An ‘alternative’ view of animals


Among the slew of books being published these days about the inner life of dogs, a little-noticed paperback by dog trainer Kevin Behan called Your Dog Is Your Mirror (New World Library, 2012) has really grabbed my attention. Behan offers the startling proposition that dog behavior actually mirrors our emotions — especially our subconscious, unexpressed emotions — and that this sensitivity is what has made the dog (along with the horse, I would add) humans’ best friend.

            Behan’s idea is startling to us because of the rationalist bias in our thinking about animals. We are trained to think of behavior (even our own) in scientific terms: Feelings are patterns of neural activity in the brain. However, Behan’s view is not so remote from the Native world view, which for millennia has seen animals as possessed of hidden power and knowledge that can help humanity.

Behan’s language falls between these extremes, in the world of pop psychology: He says dogs “act out” on their humans’ emotional energies. This idea got me wondering about the weird middle-of-the-night barking of my normally calm Scottie dog, Brisket. I asked my husband if nighttime ever makes him nervous, because it’s dark out and his vigilance is relaxed. “I used to,” he said, “until we got Brisket.” Ba-da-bing! That certainly helps explain why “my” dog always sleeps next to my husband’s side of the bed, in “alert” mode. It may turn out to be Greg’s issues that keep Brisket up at night.

Behan’s proposal also recalls what Shelly Gibb says in Donna Wells’ documentary about women and horses (page 14). An equine therapist and animal communicator, Gibb relates how her horse is able to sense when her moods are honest, adding that “Horses are so sensitive, they remind us to be authentic, and that it’s OK to be who we really are inside.”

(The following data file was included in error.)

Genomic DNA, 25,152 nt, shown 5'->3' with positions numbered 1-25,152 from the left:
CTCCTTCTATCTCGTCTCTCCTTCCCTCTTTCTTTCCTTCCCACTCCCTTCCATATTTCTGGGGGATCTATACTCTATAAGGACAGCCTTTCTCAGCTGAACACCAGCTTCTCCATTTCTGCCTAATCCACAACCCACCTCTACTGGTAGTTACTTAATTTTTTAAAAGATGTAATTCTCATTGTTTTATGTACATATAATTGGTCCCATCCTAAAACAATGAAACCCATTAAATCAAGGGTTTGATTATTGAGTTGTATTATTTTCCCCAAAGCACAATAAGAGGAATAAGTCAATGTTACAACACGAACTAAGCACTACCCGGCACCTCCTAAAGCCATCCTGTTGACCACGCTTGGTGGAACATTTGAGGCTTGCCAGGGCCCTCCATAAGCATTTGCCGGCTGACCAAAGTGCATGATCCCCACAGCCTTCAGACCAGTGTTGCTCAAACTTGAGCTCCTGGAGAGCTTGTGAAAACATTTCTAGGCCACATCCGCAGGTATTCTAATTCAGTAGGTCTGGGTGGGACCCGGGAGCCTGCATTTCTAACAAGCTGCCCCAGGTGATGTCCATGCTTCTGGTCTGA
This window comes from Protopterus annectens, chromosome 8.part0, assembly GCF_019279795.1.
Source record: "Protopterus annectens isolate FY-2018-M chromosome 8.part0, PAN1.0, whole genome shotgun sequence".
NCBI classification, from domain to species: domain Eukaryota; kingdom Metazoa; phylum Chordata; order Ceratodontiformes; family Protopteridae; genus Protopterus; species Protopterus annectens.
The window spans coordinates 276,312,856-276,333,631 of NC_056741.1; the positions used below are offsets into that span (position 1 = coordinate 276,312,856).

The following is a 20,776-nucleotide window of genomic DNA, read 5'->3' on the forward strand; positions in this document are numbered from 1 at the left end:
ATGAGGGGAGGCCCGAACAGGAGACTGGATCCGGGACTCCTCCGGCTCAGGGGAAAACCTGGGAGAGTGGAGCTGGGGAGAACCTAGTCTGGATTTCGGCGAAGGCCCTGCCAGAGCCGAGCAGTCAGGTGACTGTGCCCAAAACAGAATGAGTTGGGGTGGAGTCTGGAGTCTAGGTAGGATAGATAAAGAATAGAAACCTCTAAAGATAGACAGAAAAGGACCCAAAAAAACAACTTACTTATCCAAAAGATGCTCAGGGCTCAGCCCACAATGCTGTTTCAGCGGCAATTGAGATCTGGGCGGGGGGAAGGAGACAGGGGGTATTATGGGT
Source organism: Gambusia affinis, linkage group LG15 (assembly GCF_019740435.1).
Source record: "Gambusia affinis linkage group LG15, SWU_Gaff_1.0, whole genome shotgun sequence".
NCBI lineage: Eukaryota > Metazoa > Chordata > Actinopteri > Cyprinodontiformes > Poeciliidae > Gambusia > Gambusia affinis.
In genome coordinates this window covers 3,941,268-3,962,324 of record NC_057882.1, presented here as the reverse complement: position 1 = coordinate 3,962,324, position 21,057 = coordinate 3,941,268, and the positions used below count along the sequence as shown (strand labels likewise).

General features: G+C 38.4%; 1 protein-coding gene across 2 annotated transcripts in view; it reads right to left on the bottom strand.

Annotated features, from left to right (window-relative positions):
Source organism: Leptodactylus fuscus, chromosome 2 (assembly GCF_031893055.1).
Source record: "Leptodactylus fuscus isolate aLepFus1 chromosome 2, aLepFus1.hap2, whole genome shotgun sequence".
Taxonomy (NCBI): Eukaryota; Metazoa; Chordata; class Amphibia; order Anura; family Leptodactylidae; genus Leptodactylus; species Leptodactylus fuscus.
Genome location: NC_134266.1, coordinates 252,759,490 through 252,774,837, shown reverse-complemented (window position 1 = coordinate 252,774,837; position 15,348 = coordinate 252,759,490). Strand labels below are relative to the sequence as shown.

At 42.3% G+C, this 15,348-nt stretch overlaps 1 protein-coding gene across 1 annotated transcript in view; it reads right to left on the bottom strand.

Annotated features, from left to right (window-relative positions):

Such thinking, like Behan’s, is sure to infuriate people who equate “New Age nonsense” with a return to the Dark Ages, before the Enlightenment of scientific rationality. But even if you don’t buy the quasi-spiritual perspective, it’s striking how often it appears now in the mainstream — along with holistic medicine, “slow” food, do-it-yourself, and all the other ancient ideas that are suddenly new again.

Along similar lines, a dog-trainer friend tells me there is growing backlash to Cesar Milan’s authoritarian, dominance-based approach to dog training. Many of us flocked to Milan’s pack-leader program, only to find that, while it works to some degree — just as being a disciplinarian works on your kids to some degree — success comes at a price. We may actually want more from our dogs than obedience, just as we want more from our human relationships than winning and being right. Not only is such victory fleeting, but a top-dog stance toward the world deprives us of any perspective on our own true nature.

Too New Agey for you? Get used to it. In all areas where a super-rational, materialist, hypermasculine approach has failed to achieve peace, love, happiness, health, liberty, or equality, there is a growing movement to try the Other Way, which we might call feminine. That doesn’t mean putting women above men — either gender can embrace “masculine” thinking — but righting natural opposites that have been dangerously skewed for centuries in one direction.

Society’s changing attitude toward animals is one of the clearest signs of this coming reversal. Animals are seen less and less today as tools to be used, or even as children to care for (the prevailing view), and increasingly — as the New Agers would have it — as divine messengers with something to teach us.

Keiko Ohnuma

Editor & Publisher